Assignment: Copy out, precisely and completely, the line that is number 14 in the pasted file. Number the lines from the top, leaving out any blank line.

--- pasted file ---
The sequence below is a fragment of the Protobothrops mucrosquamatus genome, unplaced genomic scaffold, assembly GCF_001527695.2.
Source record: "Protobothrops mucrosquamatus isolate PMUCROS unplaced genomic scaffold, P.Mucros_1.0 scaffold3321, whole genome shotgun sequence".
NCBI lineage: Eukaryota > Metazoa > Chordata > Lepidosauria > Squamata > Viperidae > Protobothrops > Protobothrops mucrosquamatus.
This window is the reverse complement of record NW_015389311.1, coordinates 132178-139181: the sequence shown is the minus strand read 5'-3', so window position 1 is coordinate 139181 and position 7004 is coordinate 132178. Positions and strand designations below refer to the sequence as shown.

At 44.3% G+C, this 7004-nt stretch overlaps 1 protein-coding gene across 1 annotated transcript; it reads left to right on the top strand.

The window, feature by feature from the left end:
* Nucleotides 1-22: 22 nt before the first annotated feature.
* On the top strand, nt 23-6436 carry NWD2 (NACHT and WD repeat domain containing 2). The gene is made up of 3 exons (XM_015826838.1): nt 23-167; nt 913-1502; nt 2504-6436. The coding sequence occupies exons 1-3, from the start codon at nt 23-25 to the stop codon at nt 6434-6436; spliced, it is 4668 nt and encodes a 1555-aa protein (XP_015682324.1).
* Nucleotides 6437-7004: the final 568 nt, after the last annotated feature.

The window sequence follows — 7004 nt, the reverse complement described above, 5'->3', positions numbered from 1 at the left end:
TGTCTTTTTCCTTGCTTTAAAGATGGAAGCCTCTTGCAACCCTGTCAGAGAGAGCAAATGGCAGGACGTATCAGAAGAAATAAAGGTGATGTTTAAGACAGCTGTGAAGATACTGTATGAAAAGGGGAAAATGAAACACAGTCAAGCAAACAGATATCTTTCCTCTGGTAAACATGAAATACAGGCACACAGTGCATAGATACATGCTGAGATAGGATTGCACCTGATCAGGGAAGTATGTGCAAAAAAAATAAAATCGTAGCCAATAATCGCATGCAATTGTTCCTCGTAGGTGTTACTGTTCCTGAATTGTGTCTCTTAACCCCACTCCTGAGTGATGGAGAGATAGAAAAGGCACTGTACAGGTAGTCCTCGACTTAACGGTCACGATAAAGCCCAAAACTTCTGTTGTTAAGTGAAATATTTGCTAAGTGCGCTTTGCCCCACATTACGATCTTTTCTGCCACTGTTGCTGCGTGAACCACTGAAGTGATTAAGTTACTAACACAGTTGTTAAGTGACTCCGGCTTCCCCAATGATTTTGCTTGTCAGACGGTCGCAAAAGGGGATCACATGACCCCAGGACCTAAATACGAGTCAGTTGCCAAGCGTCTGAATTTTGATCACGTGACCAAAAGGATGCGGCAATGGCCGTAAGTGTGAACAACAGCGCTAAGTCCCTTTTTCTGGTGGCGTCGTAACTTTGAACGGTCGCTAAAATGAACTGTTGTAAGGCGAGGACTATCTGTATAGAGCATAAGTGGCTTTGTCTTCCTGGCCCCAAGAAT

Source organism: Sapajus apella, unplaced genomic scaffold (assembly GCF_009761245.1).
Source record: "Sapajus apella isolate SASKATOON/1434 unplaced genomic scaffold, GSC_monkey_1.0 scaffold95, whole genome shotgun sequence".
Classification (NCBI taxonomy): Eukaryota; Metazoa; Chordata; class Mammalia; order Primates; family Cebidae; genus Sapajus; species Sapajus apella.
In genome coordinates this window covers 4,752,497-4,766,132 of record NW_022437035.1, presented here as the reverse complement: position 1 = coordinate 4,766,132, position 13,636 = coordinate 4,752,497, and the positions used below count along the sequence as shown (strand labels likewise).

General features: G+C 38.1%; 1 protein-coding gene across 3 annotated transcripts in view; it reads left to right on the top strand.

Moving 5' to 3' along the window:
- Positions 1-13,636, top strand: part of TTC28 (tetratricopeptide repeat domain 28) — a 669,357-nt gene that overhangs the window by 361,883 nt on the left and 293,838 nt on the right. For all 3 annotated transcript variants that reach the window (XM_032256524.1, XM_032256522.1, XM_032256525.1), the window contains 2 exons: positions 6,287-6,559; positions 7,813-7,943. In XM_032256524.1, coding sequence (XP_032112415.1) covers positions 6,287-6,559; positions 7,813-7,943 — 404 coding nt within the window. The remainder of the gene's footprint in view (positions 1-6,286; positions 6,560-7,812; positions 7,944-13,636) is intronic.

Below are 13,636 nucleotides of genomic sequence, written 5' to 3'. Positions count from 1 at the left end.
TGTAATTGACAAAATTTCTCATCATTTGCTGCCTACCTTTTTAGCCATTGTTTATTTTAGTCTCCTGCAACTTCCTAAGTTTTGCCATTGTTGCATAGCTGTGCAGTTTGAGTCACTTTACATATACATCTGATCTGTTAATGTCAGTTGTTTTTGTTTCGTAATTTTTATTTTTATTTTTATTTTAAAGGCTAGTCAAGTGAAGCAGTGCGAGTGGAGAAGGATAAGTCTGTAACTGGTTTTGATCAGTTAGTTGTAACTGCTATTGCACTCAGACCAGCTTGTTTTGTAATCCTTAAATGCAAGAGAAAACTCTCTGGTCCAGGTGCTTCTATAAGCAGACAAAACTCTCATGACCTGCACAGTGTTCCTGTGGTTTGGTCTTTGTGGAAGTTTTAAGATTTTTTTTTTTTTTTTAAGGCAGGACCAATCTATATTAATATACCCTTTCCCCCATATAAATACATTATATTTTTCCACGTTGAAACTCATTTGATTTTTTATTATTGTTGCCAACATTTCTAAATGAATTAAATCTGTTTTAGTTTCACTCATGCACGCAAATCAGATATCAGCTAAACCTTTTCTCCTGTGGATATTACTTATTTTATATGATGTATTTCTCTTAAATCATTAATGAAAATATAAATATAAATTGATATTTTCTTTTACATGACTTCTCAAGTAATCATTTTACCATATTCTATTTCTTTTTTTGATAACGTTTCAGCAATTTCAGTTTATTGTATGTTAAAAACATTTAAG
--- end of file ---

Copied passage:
Classification (NCBI taxonomy): Eukaryota; Metazoa; Chordata; class Mammalia; order Primates; family Cebidae; genus Sapajus; species Sapajus apella.